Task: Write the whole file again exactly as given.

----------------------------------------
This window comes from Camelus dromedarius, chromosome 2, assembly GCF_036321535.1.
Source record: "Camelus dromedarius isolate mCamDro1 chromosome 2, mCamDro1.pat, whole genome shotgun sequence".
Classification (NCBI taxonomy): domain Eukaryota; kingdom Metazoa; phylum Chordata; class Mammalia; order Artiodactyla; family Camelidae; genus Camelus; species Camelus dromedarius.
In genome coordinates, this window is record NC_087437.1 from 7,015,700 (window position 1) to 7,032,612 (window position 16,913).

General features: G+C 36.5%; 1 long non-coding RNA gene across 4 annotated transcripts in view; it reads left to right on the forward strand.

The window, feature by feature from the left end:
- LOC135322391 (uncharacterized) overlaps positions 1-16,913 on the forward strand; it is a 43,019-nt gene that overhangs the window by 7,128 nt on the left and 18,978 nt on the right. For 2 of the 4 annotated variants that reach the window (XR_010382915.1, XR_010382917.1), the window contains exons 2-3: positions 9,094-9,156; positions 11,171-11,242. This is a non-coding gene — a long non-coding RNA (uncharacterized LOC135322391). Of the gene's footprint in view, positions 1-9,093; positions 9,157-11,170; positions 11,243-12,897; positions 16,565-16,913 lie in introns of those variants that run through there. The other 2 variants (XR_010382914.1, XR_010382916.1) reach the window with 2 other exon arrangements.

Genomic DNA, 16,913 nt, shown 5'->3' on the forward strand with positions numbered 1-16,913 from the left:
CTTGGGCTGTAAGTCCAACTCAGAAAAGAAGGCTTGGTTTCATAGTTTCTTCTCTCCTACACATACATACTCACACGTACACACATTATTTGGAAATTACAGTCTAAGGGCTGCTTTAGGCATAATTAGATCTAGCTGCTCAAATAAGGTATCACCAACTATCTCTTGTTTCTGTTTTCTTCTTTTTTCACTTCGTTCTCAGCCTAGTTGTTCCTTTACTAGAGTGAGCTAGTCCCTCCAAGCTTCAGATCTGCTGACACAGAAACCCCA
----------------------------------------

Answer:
This window comes from Camelus dromedarius, chromosome 2, assembly GCF_036321535.1.
Source record: "Camelus dromedarius isolate mCamDro1 chromosome 2, mCamDro1.pat, whole genome shotgun sequence".
Classification (NCBI taxonomy): domain Eukaryota; kingdom Metazoa; phylum Chordata; class Mammalia; order Artiodactyla; family Camelidae; genus Camelus; species Camelus dromedarius.
In genome coordinates, this window is record NC_087437.1 from 7,015,700 (window position 1) to 7,032,612 (window position 16,913).

General features: G+C 36.5%; 1 long non-coding RNA gene across 4 annotated transcripts in view; it reads left to right on the forward strand.

The window, feature by feature from the left end:
- LOC135322391 (uncharacterized) overlaps positions 1-16,913 on the forward strand; it is a 43,019-nt gene that overhangs the window by 7,128 nt on the left and 18,978 nt on the right. For 2 of the 4 annotated variants that reach the window (XR_010382915.1, XR_010382917.1), the window contains exons 2-3: positions 9,094-9,156; positions 11,171-11,242. This is a non-coding gene — a long non-coding RNA (uncharacterized LOC135322391). Of the gene's footprint in view, positions 1-9,093; positions 9,157-11,170; positions 11,243-12,897; positions 16,565-16,913 lie in introns of those variants that run through there. The other 2 variants (XR_010382914.1, XR_010382916.1) reach the window with 2 other exon arrangements.

Genomic DNA, 16,913 nt, shown 5'->3' on the forward strand with positions numbered 1-16,913 from the left:
CTTGGGCTGTAAGTCCAACTCAGAAAAGAAGGCTTGGTTTCATAGTTTCTTCTCTCCTACACATACATACTCACACGTACACACATTATTTGGAAATTACAGTCTAAGGGCTGCTTTAGGCATAATTAGATCTAGCTGCTCAAATAAGGTATCACCAACTATCTCTTGTTTCTGTTTTCTTCTTTTTTCACTTCGTTCTCAGCCTAGTTGTTCCTTTACTAGAGTGAGCTAGTCCCTCCAAGCTTCAGATCTGCTGACACAGAAACCCCA